Java: Composite key in hashmaps

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java hashmap two key

I would like to store a group of objects in a hashmap , where the key shall be a composite of two string values. is there a way to achieve this?

i can simply concatenate the two strings , but im sure there is a better way to do this.

You could have a custom object containing the two strings:

class StringKey {
    private String str1;
    private String str2;
}

Problem is, you need to determine the equality test and the hash code for two such objects.

Equality could be the match on both strings and the hashcode could be the hashcode of the concatenated members (this is debatable):

class StringKey {
    private String str1;
    private String str2;

    @Override
    public boolean equals(Object obj) {
        if(obj != null && obj instanceof StringKey) {
            StringKey s = (StringKey)obj;
            return str1.equals(s.str1) && str2.equals(s.str2);
        }
        return false;
    }

    @Override
    public int hashCode() {
        return (str1 + str2).hashCode();
    }
}

Composite key in HashMaps, Composite key in HashMaps. Memory consumed by indexing a collection of objects. The time needed to randomly store that collection of objects. The time needed to recall, also randomly, all the elements of the collection. Composite key in HashMaps In my last post I talked about the problems of using an incorrect hash function when you put an object with a composite key in a Java

public int hashCode() {
    return (str1 + str2).hashCode();
}

This seems to be a terrible way to generate the hashCode: Creating a new string instance every time the hash code is computed is terrible! (Even generating the string instance once and caching the result is poor practice.)

There are a lot of suggestions here:

How do I calculate a good hash code for a list of strings?

public int hashCode() {
    final int prime = 31;
    int result = 1;
    for ( String s : strings ) {
        result = result * prime + s.hashCode();
    }
    return result;
}

For a pair of strings, that becomes:

return string1.hashCode() * 31 + string2.hashCode();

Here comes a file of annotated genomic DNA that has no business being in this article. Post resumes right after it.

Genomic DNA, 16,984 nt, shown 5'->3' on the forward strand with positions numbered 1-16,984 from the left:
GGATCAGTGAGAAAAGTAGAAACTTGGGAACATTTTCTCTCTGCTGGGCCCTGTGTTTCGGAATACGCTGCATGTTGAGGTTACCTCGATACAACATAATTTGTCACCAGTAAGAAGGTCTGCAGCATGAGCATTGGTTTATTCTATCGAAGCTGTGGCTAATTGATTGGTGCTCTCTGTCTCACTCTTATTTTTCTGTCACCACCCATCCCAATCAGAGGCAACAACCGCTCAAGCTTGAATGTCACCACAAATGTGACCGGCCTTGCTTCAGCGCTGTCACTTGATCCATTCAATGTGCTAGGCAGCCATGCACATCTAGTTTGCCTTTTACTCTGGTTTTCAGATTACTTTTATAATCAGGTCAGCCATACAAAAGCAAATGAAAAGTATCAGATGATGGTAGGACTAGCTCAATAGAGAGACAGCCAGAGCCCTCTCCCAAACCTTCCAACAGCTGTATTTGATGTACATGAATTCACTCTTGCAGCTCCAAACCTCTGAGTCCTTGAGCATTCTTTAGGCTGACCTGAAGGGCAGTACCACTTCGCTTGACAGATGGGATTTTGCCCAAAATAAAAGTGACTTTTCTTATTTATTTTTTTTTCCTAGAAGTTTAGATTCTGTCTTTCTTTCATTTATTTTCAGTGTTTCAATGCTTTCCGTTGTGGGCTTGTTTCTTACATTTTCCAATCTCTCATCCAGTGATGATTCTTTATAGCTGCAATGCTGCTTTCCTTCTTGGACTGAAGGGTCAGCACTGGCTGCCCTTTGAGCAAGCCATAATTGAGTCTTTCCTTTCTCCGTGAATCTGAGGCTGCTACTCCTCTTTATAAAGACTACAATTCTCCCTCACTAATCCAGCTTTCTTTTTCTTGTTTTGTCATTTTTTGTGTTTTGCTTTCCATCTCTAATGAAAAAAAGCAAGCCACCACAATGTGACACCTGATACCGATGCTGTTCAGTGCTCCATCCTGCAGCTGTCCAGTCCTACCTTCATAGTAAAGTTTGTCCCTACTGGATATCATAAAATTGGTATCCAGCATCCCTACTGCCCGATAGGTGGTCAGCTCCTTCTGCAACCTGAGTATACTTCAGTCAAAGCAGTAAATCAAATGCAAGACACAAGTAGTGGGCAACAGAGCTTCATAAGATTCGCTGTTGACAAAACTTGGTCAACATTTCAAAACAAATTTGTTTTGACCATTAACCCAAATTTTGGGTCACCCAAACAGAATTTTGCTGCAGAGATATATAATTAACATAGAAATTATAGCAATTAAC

That is a very basic implementation. Lots of advice through the link to suggest better tuned strategies.

Java solution using HashMap with composite key, In this solution, I make use of a HashMap with a composite key - Tuple which encapsulates the key and the timestamp . I then iterate from the timestamp and key� You simply provide the composite keys, not a hashmap to the DBMS. My point was that databases use something similar to index their data, so it's not as if it has no useful applications for programming. But it sounds to me like a composite key hashmap is too domain specific to bother implementing something for the 'general case'.

Why not create a (say) Pair object, which contains the two strings as members, and then use this as the key ?

e.g.

public class Pair {
   private final String str1;
   private final String str2;

   // this object should be immutable to reliably perform subsequent lookups
}

Don't forget about equals() and hashCode(). See this blog entry for more on HashMaps and keys, including a background on the immutability requirements. If your key isn't immutable, then you can change its components and a subsequent lookup will fail to locate it (this is why immutable objects such as String are good candidates for a key)

You're right that concatenation isn't ideal. For some circumstances it'll work, but it's often an unreliable and fragile solution (e.g. is AB/C a different key from A/BC ?).

Composite key in HashMaps. In my last post I talked about the…, Sorry, after Hackernoon and freeCodeCamp problems with Medium I have decided to publish my content in my own site. Because Medium� Since String is immutable, its hashcode is cached at the time of creation and it doesn’t need to be calculated again. This makes it a great candidate for key in a Map and its processing is fast than other HashMap key objects. This is why String is mostly used Object as HashMap keys.

You don't need to reinvent the wheel. Simply use the Guava's HashBasedTable<R,C,V> implementation of Table<R,C,V> interface, for your need. Here is an example

Table<String, String, Integer> table = HashBasedTable.create();

table.put("key-1", "lock-1", 50);
table.put("lock-1", "key-1", 100);

System.out.println(table.get("key-1", "lock-1")); //prints 50
System.out.println(table.get("lock-1", "key-1")); //prints 100

table.put("key-1", "lock-1", 150); //replaces 50 with 150

Happy coding!

How to design good custom key object for HashMap, Lets make a reasoning around user defined object as key in hashmap in java. 1. The contract between hashCode() and equals(). The very basic� Important Note: If you are using Java version 1.4 or lower, the enhanced for each loop will not work since it was introduced in Java 1.5. Also, Generics was introduced in Java version 1.5. Use the following code to iterate through HashMap instead. Using a while loop: